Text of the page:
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TUESDAY, MARCH 13, It§«.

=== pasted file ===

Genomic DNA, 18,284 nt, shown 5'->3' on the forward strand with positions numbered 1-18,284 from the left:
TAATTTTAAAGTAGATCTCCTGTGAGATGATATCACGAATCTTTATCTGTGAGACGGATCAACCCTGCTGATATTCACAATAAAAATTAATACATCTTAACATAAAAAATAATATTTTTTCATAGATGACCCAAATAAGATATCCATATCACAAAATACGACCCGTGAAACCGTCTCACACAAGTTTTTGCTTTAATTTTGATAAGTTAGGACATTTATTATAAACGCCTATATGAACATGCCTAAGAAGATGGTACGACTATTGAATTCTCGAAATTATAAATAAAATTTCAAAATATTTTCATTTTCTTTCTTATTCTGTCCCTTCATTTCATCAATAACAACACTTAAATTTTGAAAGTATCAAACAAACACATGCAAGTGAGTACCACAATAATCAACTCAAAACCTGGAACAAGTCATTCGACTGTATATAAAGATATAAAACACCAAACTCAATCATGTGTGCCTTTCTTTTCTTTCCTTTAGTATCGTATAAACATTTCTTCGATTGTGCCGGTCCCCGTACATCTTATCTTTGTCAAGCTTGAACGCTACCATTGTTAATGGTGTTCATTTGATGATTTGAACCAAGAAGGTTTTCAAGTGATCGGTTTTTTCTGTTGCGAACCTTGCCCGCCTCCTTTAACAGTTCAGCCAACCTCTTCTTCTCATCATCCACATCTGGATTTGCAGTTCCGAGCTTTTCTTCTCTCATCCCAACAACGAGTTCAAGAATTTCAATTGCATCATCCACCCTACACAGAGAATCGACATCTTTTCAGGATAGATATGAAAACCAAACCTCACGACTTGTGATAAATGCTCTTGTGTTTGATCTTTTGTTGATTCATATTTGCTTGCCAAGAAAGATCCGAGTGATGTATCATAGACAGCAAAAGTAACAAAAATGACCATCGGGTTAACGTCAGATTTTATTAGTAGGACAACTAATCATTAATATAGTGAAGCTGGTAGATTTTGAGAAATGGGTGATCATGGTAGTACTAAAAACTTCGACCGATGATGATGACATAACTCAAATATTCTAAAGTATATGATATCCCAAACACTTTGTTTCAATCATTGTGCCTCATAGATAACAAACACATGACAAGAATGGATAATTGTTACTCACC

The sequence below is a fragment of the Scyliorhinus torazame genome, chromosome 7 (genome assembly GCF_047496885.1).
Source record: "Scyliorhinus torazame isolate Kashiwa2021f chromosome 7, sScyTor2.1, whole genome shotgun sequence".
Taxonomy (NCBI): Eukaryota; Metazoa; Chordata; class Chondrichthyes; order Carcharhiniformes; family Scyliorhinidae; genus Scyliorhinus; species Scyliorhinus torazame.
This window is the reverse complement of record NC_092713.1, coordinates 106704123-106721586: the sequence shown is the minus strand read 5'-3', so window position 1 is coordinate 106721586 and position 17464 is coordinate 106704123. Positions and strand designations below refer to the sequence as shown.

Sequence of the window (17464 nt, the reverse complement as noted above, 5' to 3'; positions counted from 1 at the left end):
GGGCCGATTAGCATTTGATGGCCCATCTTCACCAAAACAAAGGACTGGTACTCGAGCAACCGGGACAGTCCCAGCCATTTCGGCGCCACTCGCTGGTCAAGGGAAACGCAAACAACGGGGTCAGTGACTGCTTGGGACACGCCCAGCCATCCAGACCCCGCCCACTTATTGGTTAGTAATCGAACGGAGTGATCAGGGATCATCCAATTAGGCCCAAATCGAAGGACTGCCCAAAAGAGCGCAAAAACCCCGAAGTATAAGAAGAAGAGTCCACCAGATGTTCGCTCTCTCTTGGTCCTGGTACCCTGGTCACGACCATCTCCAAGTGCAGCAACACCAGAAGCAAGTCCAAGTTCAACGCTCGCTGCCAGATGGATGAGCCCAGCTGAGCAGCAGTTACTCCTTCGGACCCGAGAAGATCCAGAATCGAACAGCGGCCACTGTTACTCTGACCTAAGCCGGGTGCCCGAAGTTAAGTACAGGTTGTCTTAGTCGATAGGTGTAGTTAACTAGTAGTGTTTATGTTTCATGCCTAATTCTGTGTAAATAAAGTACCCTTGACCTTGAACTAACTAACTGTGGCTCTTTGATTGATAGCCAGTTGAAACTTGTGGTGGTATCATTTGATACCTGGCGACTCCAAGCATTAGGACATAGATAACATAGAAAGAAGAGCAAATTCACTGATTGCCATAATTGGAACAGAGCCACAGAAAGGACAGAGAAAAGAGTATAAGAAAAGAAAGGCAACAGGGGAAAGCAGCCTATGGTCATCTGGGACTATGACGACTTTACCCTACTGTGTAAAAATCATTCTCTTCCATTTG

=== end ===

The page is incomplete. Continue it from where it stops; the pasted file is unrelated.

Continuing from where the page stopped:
KEYLOR GRAND J no. B. Oatron, Mwn i>ger € The Mack Swadn Theatre Company CORA KING SWAIN Supported by Mr. Frank Fanning and excellent Company. Popular Plays at Popular Prices 10 cents, 2o cents and 30 cents Tuesday, Wednesday and Friday Evening " The Plunger " SEATS ON SALE AT BOX OFFICE Keylor Grand Theatre JOHN B. CATRON. MANAGER Thursday, M&.rch 15. '06 a KANE, SHIPMAN & COLVIN PRESENT America's Most Gifted Actress ALBERTAGALLATIN Elaborately Staged. Beautifully Costumed. Prices —Lower Boxes $1.50. Farquet $1.50 and $1.00. Balcony $1.00, 75c, 50c. Gallery 25c. CURTAIN 8:15. CARRIAGES 10:30. Keylor Grand March 22 Madam Johanna Gadski SOPRANO IN CONCtRT The greatest musical event in the history of Walla Walla. Prices —Boxes, lower, $2.50; upper, $2.00. Entire lower floor and three rows in balcony $2 00. Balcony, except three front rows, $1.50 and $1.00. Gallery 50c. ' Reserved seats at box office for advance subscribers only March 15. Box office general sale March 16 Advance subscriptions taken at the Book Nook. The Franklin The Best Car Gilbert Hunt Comp'y Always. Remember the Full /isme A V axctive Rrorno /?y on every — Announces — j. B. Catron, Manager —AGENTS-— For Muddy Roads SAYS MIRACLES ARE EASY Portland Man Claims lie Has Un usal Powers. HIS BEEN I DEALER FOR It YEMS NEVER RAISED A HUMAN BEING FROM DEAD, BUT HAS A CHICKEN. There lives a man in Portland, Ore., who professes to have power to per- form any biblical miracle, with three exceptions. He says he cannot walk upon the water, feed a multitude with five loaves and fishes, or cleanse lep eijs. He declares he can raise the dead, though he has never experiment ed with a human corpse. But he re lates that he bade a dead chicken in Front street to arise and walk, an I forthwith the feathered Lazarus flop ped its wings and proceeded on its way rejoicing. The Portland expounder of miracles is B. P. Newman, who styles himself "healer," and lives in room 12 in the Glisan block, on Ash street, betwepri First and Second streets. For eighteen years he has lived and labored in Port land and is known by hundreds. He le clares that his patients and the bene ficiaries of his wonderful powers are legion, and that some of Portland's most prominent citizens are on the list. But, -strange to relate, the di vine healer, to whom reputable men and women attribute remarkable pow ers, is modest and free of desire for sordid gain. In all the eighteen yeats he has practiced what he terms di vine healing, Newman says he has re ceived less than $50 in compensation for his services. He has no price, and those whom he cures or helps are never asked for money. Should they desire, however, they may bestow coin or other gifts upon their healer. Shuns Publicity. In a bare little room, scant of fur niture and with ample evidence of a poverty that frequently accompanies piety, lives the quiet old man who makes such startling claims. Abso lutely devoid of the ostentation of a fakir, shunning publicity, he lives the life of a voluntary hermit, while the noise and bustle of a great city go on about him. In pursuance of the faith which, he claims, has exalted him, he abstains from intercourse with men except where he may touch or benefit them or alleviate their sufferings. He refrains from all mundane things be cause, he says, he is not of this world and has only a spiritual existence. Faith, he says, a simple, unbounded, undoubting faith, has given him the power that he claims for himself. The whole world may possess them, he says, the whole world may be endow ed with powers equal to those of Christ if it will only have faith. Faith, declares the healer, will literally re move mountains, and he feels sure that by faith he may tramp at will upon the swift-flowing Willamette or walk boldly down the Columbia to the sea. However, he has never tried, and will not do so, he says, until so moved by the spirit. And he will never try it if it is merely an idle curiosity that prompts him. Eighteen Years a Healer. For eighteen years Mr. Newman has been a "healer." And for eighteen years he has been a Christian. It was only a brief time after he became a Christian that he became a Miealer,' he says. The healing power came to him through faith and prayer. It was after he had been throuoghly cleanse! of all iniquities, and after six devils had been literally cast from him. He announces that he is prepared and able to cast devils from others, and explains how each unconverted per son will never be free of them until they are cast out. Among other wonderful things that have come to pass in the life of this strange man who talks rationally on all other subjects, and has the pat ronage of rich and prominent citizens of Portland, was a personal interview with the Christ. He declares that the Messiah appeared to him at Ore gon City while he was at work in a mill. He was so overcome by the daz zling brilliancy of the divinity that it was three days before he recovered. When he did finally recover he had been thoroughly cleansed, he sfciys; sight that had been dimmed by age was restored, sordid appetites and de sires had disappeared, and the "heal ing" powers had come. Must Go to Jail. PARIS, March 13—Mr. Elliott F. THE •Villi Ml WT ATM HA V WALLA WALLA, WASMJMCTON. Shepard, grandson of the late W. F. Vanderbilt, was taken to prison toda> to serve a term of three months for having run down a girl with his auto mobile, causing her death. An appeal has been sent to the state department in Washington, D. C., to intervene in behalf of Mr. Shepard, but the state department felt that it had no rmht to interfere in a case of this kind, and let the law take its course. It is hop ed that this case will teach a whole some lesson to American automobilists who are touring in Europe and are greatly feared on account of their recklessness and disregard for the safe ty of the public. Woe I* Fosterburg! ALTON, 111., March 13.—The town of Fosterburg is in darkness because the supply of oil there has given out. All the smoking and chewing tobacco has run out also, and that is giving a good deal more trouble than the lack of oil. There isn't much prospect of a change until the mud dries up or freezes, because the mire in all the roads leading out of Fosterburg is four feet deep and impassable for wagons. Yesterday some men floundered into Alton, chewed tobacco voraciously for a while, then started back for Foster burg. They took a few pounds of to bacco with them. They were dubious as to whether they would be able to walk to Fosterburg carrying even light loads of tobacco. The party didn't bother about oil. AYME PREDICTS SEISMIC HORROR Diplomat Who Went THraugh Martin- ique Disaster Says Another Is Probable. CHICAGO, 111., March 13.—"1 should not be surprised any day to hear :f a great volcanic catastrophe from St. Vincent or Martinique." This state ment was made yesterday by Consul Louis Ayme of Para, Brazil, the first white man to reach the island of Mar tinique after the great eruption of Mount Pelee in 1902. Mr. Ayme ar rived in Chicago yesterday from his consular post of Para, where he has been stationed for two years. "The cables to the eastern coast of South America from the United States were interrupted three weeks ago, and have remained out of commission since, I believe," said Mr. Awme. "The cable service on the western coast has also been interfered with, and it is my belief the world will shortly hear of a great volcanic eruption equaling if not exceeding that of Mount Pelee in 1902. Pelee has been continually active ever since I was there in 1902. "When I passed the island of t. Vincent on January 9 last, La S ou " friere was quiet, but since hat time reports have come that it is in erup tion. <'I believe some enormous seismic disturbance has taken place because of the interruption of the cable service.' FOR RENT. 14 miles north of Calgary Alberta and four miles from station, with grain elevator. 1000 acres of choice wheat land with fine improvements, 3 barns, good house and corrals, etc., and plenty of water. "Will give $500 to renter when ground is plowed and if the land does not produce more than the land sold by Dan Flowers 1% miles north of Prescott, Wash., for $36 an acre I will give an additional $500 for further in formation. Apply to To Investigate Standard Oil. WASHINGTON, D. C., March 13.— The interstate commerce commission this morning formally ordered an in vestigation of the alleged railroad and coal oil monopilies. "SQUARE DEAL 6ROCERY. W. Wlainwright has purchased the "Square Deal" Grocery on College ave nue and will conduct it in the future. He has put in a new stock of staple and fancy groceries and has one of the most complete grocery stores in Walla Walla. The store has been repaired and renovated in first-class shape. Two fine lots in Green's addition no better in that part of town. Inquire at this office. A large line of Victor and Edison Records on hand at all times at Stan ley Music House, 23 Main street. Tel. 255. A large line of Victor and Edison Records on hand at all times at jStan- Icy Music House, 23 Main street. Tel. 255. CHAS. FREEBURN. For Sale. FJIIL TO FOUND NEW PARTY No Two Reform Plans Suggested Are Alike. WIS WISE SCOPE OF OPIIIOI MILLIONAIRES AND REFORMERS WITHOUT A CENT MEET AND FALL OUT. NEW YORK, March 13. —The three- day congress of political reformers at the country residence of J. G. Phelps Stokes at Noroton Point, Conn., broke up a failure in its intended purpose, The primary object, to hit upon some way to "deliver the masses from the grasp of political vultures," fell through because there were too many divergent ideas as to how things ought to be worked. Those responsible for the confer ence, of whom Mr. Stokes was one of the most conservative, had an inkling before the reformers came together that a new party could be put in the field that would come closer to plain people. It was agreed that the republican and democratic parties were steeped in the depth of political crookedness and that the only salva tion for the common people was to gather under the protection of a move ment fashioned somewhat after the socialist and municipal ownership creeds. Wid© Scope of Opinion. So as to afford a wide scope of opinion, great latitude was exercised in the sending of invitations. Radical socialists, single taxers, half-way so cialists and just plain reformers ol the every day type were invited. Beside these, a few cards were sent to well-known priters on political top ics whose opinions, it was inferred, might be of some value. The socialists were represented Ly several of their most able leaders, among them Morris Hilquit, Leonard Abbott, Victor Berger and Gaylord Wilshire, editor of Wilshire's Social ist Magazine. Then there were some rabid municipai ownership adherents, conspicuously, ex-Senator John Ford and Arthur Brisbane. Others in the throng were Corporation Counsel Geo. Record of Jersey City,, John Sparago, Professor Franklin H. Giddings of Co lumbia, David Graham Phillips, Ray Stannard Baker, State Senator Ever ett Colby of New Jersey, George Fred Williams, William Kent, a Chicago millionaire; John Brisbene Walker, E. J. Ridgeway, of Everybody's Maga zine; Ernest Poole, John Dewitt War ner, A. J. Boulton, Joseph Medill Pat terson, the Chicago millionaire who turned socialist last week, and Robert Hunter. Trusts and Political Tyranny. The leliberations were presided over by Mr. Stokes, who told the guests that the plain people of America are fairly screaming for deliverance from political bondage. He gave the trusts some hard raps and said it is evident that something must be done to check the spread of political tyranny. He suggested that the thinkers air their : views. One of the socialists said he agreed with Mr. Stokes about the greed of trusts, and added with spirit that the socialist party had been fighting thein ever since socialism and trusts had met face to face. He thought the only way to arrive at the state of bliss indi cated by Mr. Stokes was for the American people to embrace socialism. The speech was not received with outbursts of cheers, Mr. Colby break ing the silence to say that the repub lican party in New Jersey was doing considerable work right now in the di rection indicated by the socialists, and a party working on the lines ot the reorganized republicanism of New Jersey might be a useful thing for the whole country. He • was not at all enthusiastic about casting his lot with the socialist party, but was willing to do all he could to help spread the Jersey brand of reform. M. O. as a Way Out. Then a municipal ownership man, who did not like the trend of things, took the floor. He said he thought some kind of an amalgamation of the independent parties, with a sort of temperate dash of socialism thrown "n, would do the trick. He did not feel like committing the M. O.'s to social ism, but was willing to take a chance on a mild degree of socialistic doc trine. Things went from bad to worse. Mr. Berger, the socialist leader, who has a most energetic way of talking, said: "If the people want to be delivered out of bondage, they don't have ;o look far to find the. way out. The socialist party is at their command." "That is all very good," said Mr. Colby, "but the way to accomplish anything is ti get the votes. We may talk all the rest of our lives about what course we thought the people ought to take, but the test is whether we can get the votes. That 18 what counts." Small Chance of Agreement. It was getting painfully evident that there was small chance of locating teh common ground. Each speaker had a decided idea about how to proceed in the work and none of them agreed. Mr. Stokes suggested that the abuse of the money power is the great evil of today, and that some way to curb it might be devised. <'I do not object to the accumula tion of wealth so long as the rignis of the masses are not trampled upon,' me said; "but when the necessities of life are placed in control of great com binations of capital and the people are made to suffer in consequence. It is time to do something." "Yes, that's right," asserted one of the thinkers. "I guess I know some thing about it. I work fo r my liv ing and get $20 a week. I have a hard tustle, too. I'd like to know how to regulate this thing so that we work ing fellows could get a square deal. That's all I'm after." In this strain the argument drifted. The chances for delivering the people grew smaller as the hours passed. Some of the gathering, convinced that nothing would come of it, left on the late trains. The others started in again to see if thoy could not agree on some form of action, but it was a hopeless task. THOMPSON SPENT SATURDAY HERE Seattle Engineer Viewed Prelimniary Work Being Done on New Water System. Engineer Thomson, who sp£nt sev- eral hours Saturday viewing the work being done by his force of engineers in securing data to be used in locat- ing a route for the pipe line on upper Mill creek, returned to Seattle Satui- day evening. "Engineer Thomson seemed well pleased with the rate of progress be ing accomplished in the preliminary work," Water Superintendent Knight said this morning. "The engineers have nearly completed their work, and the maps and profiles of the Mill creek basin will probably be ready for En gineer Thomson to locate a route for the pipe line within another wees. The proposed route is left entirely in the hands of Engineer Thomson, as will also be the location of the intake, settling basins and all work connected with constructing the system." Work Will Start Soon. Water Superintendent Knight stated this morning that the water depart ment is ready to begin actual work on the pipe line as soon as the route is selected, and Engineer Thomson says the word. The National Pipe company is busily engaged in getting out material for the contract the com pany was awarded for building the 20- inch line, and the first shipment will probably be made before the first of the month. The excavating of the ditch line, in take and settling basins will probab'y be done by the water department un der the direction of Engineer Thom son. The accounts and all clerical work will be handled through Water Registrar McLean's office. TO CURE A COLD IN ONE DAY Take Laxative Bromo Quinine Tablets. Druggists refund money if it fails to cure. E. W. Grove's signature is on each box. 25c. The Northern Pacific Railway an nounce that on account of commercial organizations of Washington who will visit California during the early part )f this month, they will make the very low rate of $92.85 from Walla Walla to Los Angeles and return, tickets on sale Thursday, March 15, good return ing until June 15, 1906. This ticket will include Pullman accommodations ror seven days on the going trip, dinner in Portland, meals between that point and Sacramento, meals and drives be tween San Francisco and Los Angeles. For detailed information relative to the above apply to Mr. S. B. Calderhead or telephone Main 1 or Main 516. McMINN'S DANCING SCHOOL Tuesday and Saturday evenings Private lessons by appointment. Chil dren's class Saturday, 2:30 p. m. Rims put on for $1.50 each at H. O. Peck's, corner Fourth and Alder. LIMB RAW AS PIECE OF BEEF Suffered For Three Years With Itching Humor—Doctor Did No Good—Cruiser Newark, U. S. N. Man Cured in Three Weeks. SPEEDY CURE BY CUTICURA REMEDIES "I Buffered with humor for about three years, off and on. I finally saw a doctor and be gave me remedies that did me no good, 1 |yS\ »o I tried Cuticura DC /rciA when my limb be- I /Tnf>S\. low the knee to the I tli/l \\ ankle was a.s raw '.t 'ffrk a» a piece of beef. All I used was the J Cuticura Soap and the Ointment. I "• bathti with the Soap every day and used about six or seven boxes of Ointment. I was thoroughly cured of the humor in three weeks and haven't been affected with it since. I use no other Soap than Cuticura now. I remain, yours respect fully, H. J. Myers, U. S. N., U. S. S. Newark, New* York, July 8, 1905. "P. S. Publish if you wish." CUTICURA GROWS IIAIR Crusted Scalps Cleansed and Purified by Cuticura Soap Assisted by light dressings of Cuticura, the great Skin Cure. This treatment at once stops falling hair, removes crusts, scales, and dandruff, destroys hair parasites, soothes irritated, itching surfaces, stimulates the hair follicles, loosens the scalp skin, supplies the roots with energy and nourishment, and makes the hairgrow upon asweet,whole some, healthy scalp when all else fails. Complete external and internnl treat ment for every humor, from pimples to scrofula, from infancy to age, consisting of Cuticura Soap, Ointment, and Pills, may now be had of all druggists for one dollar. A single set is often sufficient to cure the most distressing cases. Bold throughout the world. Cuticura floap, 2.V., Olnt- and KrtoWrnt, 40c. fin form of Chocolate Coated PUla, Mr. par vfcai of 60). Potter Drug ft Chcm. Corp., Sola Profn Bgfltoo. mH Sand lux " The Great Uuiuor Cure.™ lowa's Sunday Lid Bill. DES MOINES, March 13.—The sen ate today voted to reconsider its action on the Oarst bill, which prohibits Sun day theaters and Sunday baseball. The passage of the bill caused a storm of protest in all parts of the state. The measure was referred to the judiciary committee, which will likely recom mend it for indefinite postponement. BARROW'S HOME TRACTS Located on the Seeber road, less than 300 yards north of the new Berney School, offer the finest sites for subur ban homes of any tract in or around Walla Walla. The original tract, consisting of 23 acres, has just been platted into acre and fractional acre tracts and will be placed on the market at prices ranging from $450 to $700 each. New roads have been sur veyed out and each tract faces on a thoroughfare. A perfect water right goes with each tract. The soil is a rich black loam and Is the best garden and fruit land in the valley. Some of the tracts are now in strawberries and fruit. Th!« tract has lain idle for several years, but the owner now desires to close it out and to move the land freely .las placed a value on each tract that can not be duplicated anywhere. The lo cation of these tracts is simply ideal. The climate cannot be excelled and the view of the Blue Mountains and valley is superb. The sidewalk on Pleasant street, running to the U, H. Berney place, passes within 100 yards of this land, while on Alder street there is a fine bicycle path. We invite per sons desiring a suburban home to in spect this fine property. WORTH & LAMB EXCLUSIVE AGENTS Rooms 1 and 2 Brechtel Building Stairway Next to Green d. Jackson's Drug Store. Walla Walla Washington PAGE CHR««